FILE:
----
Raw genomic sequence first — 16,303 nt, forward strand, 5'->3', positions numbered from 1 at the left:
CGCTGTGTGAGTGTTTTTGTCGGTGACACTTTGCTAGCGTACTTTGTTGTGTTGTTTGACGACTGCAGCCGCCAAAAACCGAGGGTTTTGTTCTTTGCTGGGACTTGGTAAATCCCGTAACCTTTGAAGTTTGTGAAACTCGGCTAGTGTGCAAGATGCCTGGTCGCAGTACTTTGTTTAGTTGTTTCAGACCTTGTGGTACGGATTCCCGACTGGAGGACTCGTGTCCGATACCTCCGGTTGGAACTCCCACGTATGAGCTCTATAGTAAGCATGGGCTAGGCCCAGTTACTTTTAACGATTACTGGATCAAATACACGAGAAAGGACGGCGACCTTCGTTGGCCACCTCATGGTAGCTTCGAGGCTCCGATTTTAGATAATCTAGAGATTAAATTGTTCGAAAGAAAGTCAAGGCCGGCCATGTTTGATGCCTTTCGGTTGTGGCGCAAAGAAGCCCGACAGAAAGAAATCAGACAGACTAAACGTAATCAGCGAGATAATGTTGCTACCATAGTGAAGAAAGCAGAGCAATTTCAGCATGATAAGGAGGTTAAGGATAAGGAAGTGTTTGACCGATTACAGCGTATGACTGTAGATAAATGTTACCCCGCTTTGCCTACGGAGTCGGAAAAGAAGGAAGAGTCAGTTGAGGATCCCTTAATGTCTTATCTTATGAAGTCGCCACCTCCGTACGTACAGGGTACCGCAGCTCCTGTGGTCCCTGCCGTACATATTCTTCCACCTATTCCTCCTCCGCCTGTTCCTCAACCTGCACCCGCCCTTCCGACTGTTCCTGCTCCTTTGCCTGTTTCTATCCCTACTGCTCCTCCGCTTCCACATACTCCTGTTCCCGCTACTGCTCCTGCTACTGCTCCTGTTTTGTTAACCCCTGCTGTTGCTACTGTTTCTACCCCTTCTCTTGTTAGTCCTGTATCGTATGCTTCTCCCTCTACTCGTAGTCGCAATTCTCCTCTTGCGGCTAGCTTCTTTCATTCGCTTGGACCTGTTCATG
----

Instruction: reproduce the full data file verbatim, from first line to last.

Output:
Raw genomic sequence first — 16,303 nt, forward strand, 5'->3', positions numbered from 1 at the left:
CGCTGTGTGAGTGTTTTTGTCGGTGACACTTTGCTAGCGTACTTTGTTGTGTTGTTTGACGACTGCAGCCGCCAAAAACCGAGGGTTTTGTTCTTTGCTGGGACTTGGTAAATCCCGTAACCTTTGAAGTTTGTGAAACTCGGCTAGTGTGCAAGATGCCTGGTCGCAGTACTTTGTTTAGTTGTTTCAGACCTTGTGGTACGGATTCCCGACTGGAGGACTCGTGTCCGATACCTCCGGTTGGAACTCCCACGTATGAGCTCTATAGTAAGCATGGGCTAGGCCCAGTTACTTTTAACGATTACTGGATCAAATACACGAGAAAGGACGGCGACCTTCGTTGGCCACCTCATGGTAGCTTCGAGGCTCCGATTTTAGATAATCTAGAGATTAAATTGTTCGAAAGAAAGTCAAGGCCGGCCATGTTTGATGCCTTTCGGTTGTGGCGCAAAGAAGCCCGACAGAAAGAAATCAGACAGACTAAACGTAATCAGCGAGATAATGTTGCTACCATAGTGAAGAAAGCAGAGCAATTTCAGCATGATAAGGAGGTTAAGGATAAGGAAGTGTTTGACCGATTACAGCGTATGACTGTAGATAAATGTTACCCCGCTTTGCCTACGGAGTCGGAAAAGAAGGAAGAGTCAGTTGAGGATCCCTTAATGTCTTATCTTATGAAGTCGCCACCTCCGTACGTACAGGGTACCGCAGCTCCTGTGGTCCCTGCCGTACATATTCTTCCACCTATTCCTCCTCCGCCTGTTCCTCAACCTGCACCCGCCCTTCCGACTGTTCCTGCTCCTTTGCCTGTTTCTATCCCTACTGCTCCTCCGCTTCCACATACTCCTGTTCCCGCTACTGCTCCTGCTACTGCTCCTGTTTTGTTAACCCCTGCTGTTGCTACTGTTTCTACCCCTTCTCTTGTTAGTCCTGTATCGTATGCTTCTCCCTCTACTCGTAGTCGCAATTCTCCTCTTGCGGCTAGCTTCTTTCATTCGCTTGGACCTGTTCATG